Prospects for Cooperation in Stem Cell Research

Saturday, February 13, 2016: 8:00 AM-9:30 AM
Marshall Ballroom South (Marriott Wardman Park)
Ali Brivanlou, Rockefeller University, New York, NY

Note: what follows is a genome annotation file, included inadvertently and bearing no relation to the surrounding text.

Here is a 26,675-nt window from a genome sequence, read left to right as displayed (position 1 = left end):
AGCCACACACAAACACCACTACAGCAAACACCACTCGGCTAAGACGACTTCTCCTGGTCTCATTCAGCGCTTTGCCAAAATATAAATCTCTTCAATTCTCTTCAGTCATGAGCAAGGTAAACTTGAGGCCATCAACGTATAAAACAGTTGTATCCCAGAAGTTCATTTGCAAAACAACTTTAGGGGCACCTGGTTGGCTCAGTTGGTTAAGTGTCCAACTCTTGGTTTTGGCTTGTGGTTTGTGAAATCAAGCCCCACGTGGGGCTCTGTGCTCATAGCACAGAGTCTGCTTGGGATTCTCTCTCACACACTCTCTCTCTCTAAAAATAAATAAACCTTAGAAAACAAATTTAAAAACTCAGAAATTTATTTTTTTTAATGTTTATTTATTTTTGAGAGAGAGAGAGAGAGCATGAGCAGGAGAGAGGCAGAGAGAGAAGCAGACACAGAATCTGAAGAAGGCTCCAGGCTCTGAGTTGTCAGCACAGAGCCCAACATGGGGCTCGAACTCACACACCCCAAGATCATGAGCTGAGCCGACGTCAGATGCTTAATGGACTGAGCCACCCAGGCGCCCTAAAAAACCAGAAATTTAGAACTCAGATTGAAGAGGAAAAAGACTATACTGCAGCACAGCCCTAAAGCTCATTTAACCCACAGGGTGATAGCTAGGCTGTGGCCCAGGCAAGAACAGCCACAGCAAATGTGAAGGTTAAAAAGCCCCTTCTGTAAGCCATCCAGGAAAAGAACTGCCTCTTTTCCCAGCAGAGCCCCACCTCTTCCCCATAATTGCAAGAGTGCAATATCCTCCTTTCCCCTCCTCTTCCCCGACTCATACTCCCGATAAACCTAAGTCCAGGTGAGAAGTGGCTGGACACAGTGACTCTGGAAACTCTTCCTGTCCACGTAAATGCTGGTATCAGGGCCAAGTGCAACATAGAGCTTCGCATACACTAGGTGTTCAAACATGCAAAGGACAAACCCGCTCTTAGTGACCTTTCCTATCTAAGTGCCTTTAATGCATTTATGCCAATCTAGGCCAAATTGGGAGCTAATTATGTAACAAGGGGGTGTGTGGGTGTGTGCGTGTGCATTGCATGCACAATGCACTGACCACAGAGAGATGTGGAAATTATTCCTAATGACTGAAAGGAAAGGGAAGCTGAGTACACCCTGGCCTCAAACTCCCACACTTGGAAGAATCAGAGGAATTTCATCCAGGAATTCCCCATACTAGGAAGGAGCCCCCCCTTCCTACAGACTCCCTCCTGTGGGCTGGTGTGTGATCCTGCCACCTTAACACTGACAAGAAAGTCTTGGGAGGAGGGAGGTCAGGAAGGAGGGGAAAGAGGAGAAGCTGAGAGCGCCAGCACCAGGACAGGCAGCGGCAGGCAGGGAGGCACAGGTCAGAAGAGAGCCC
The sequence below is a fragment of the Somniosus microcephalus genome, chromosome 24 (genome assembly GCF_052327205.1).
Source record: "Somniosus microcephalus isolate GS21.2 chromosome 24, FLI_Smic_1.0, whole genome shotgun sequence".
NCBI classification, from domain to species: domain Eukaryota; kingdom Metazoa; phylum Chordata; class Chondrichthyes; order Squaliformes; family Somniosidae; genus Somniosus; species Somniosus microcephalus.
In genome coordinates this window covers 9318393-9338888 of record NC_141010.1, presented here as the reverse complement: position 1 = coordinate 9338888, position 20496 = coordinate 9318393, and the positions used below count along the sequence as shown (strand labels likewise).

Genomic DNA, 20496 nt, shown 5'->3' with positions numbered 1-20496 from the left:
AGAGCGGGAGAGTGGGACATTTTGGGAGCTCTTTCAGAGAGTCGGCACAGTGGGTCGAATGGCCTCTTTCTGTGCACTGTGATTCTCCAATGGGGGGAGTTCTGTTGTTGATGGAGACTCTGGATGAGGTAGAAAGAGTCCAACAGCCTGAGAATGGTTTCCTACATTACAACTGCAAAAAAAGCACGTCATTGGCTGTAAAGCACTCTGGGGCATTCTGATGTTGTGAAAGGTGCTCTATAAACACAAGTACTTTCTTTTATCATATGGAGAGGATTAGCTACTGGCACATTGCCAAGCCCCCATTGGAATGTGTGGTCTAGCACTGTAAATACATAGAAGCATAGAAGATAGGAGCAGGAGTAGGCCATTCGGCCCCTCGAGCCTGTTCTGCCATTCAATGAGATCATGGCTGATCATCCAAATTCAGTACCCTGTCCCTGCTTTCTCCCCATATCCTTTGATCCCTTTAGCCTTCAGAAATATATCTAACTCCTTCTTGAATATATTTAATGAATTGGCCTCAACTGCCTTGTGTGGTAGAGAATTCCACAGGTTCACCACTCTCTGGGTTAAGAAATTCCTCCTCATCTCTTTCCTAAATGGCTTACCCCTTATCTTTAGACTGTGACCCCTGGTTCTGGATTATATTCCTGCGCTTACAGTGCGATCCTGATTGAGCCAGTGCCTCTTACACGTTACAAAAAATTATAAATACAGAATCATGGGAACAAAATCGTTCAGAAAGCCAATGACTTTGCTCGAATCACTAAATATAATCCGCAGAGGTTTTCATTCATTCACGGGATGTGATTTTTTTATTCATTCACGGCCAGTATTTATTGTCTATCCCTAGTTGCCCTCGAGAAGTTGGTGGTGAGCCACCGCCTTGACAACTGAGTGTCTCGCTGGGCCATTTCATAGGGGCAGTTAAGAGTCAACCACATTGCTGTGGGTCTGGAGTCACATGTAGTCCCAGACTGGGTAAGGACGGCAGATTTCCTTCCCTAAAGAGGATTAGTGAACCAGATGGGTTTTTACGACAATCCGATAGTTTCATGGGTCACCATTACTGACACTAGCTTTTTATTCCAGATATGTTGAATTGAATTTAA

In September 2015, I was invited to lecture at Iran’s Royan Institute, a leading in stem cell research in the Middle East. I had declined previous invitations due to political tensions. But with agreement assured, and the respect I have for the Royan Institute, I decided to accept. After 36 years away, this trip promised to be exciting and emotional. It was. As a stem cell biologist who took the lead in deriving human embryonic stem cells (hESCs) in academia during the Bush administration, I delved not only into science but also the socio-political and ethical issues surrounding this research. The hESC project in my laboratory at The Rockefeller University started in 2002, coincidentally the same year Iran’s Supreme Leader, Ayatollah Ali Khamenei, issued a fatwa declaring such research permissible under Islamic law. Surprisingly, Iran became endowed with some of the most liberal laws on stem cell research allowing not only for hESC derivation but also cloning (in animals). The situation in the US was not the same, as public funds could not be used for this research. I therefore was eager to see how far Iran had gone in the stem cell field. I was stunned with what the Royan Institute accomplished despite limited resources and severe international sanctions. Royan researchers were the first in the Middle East to clone a lamb, and the first in the world to clone a mouflon, clearly at par and sometimes ahead of Western labs. Yet Royan scientists cannot perform aspects of research routinely done here. It is sad to see the consequences of politics on their scientific progress. The removal of sanctions provides a unique prospect for cooperation between US and Iranian researchers that can be synergistic if planned and executed tactfully. This can occur at different levels. In academia, Iranian students will benefit from Western education and technology. It will also allow Iranian researchers to contribute more efficiently to our current knowledge of human development, hESCs, and regenerative medicine. Open exchange of students and professors between the two countries will foster academic collaborations that are vital to our research. In the private sector, cooperation among companies focusing on human reproduction and stem cell-based therapies will boost large-scale projects and clinical trials, and will inevitably benefit the economy of both countries. This cooperation will unveil the best common attributes of two culturally powerful societies in pushing the leading edge of science ahead for the benefit of all.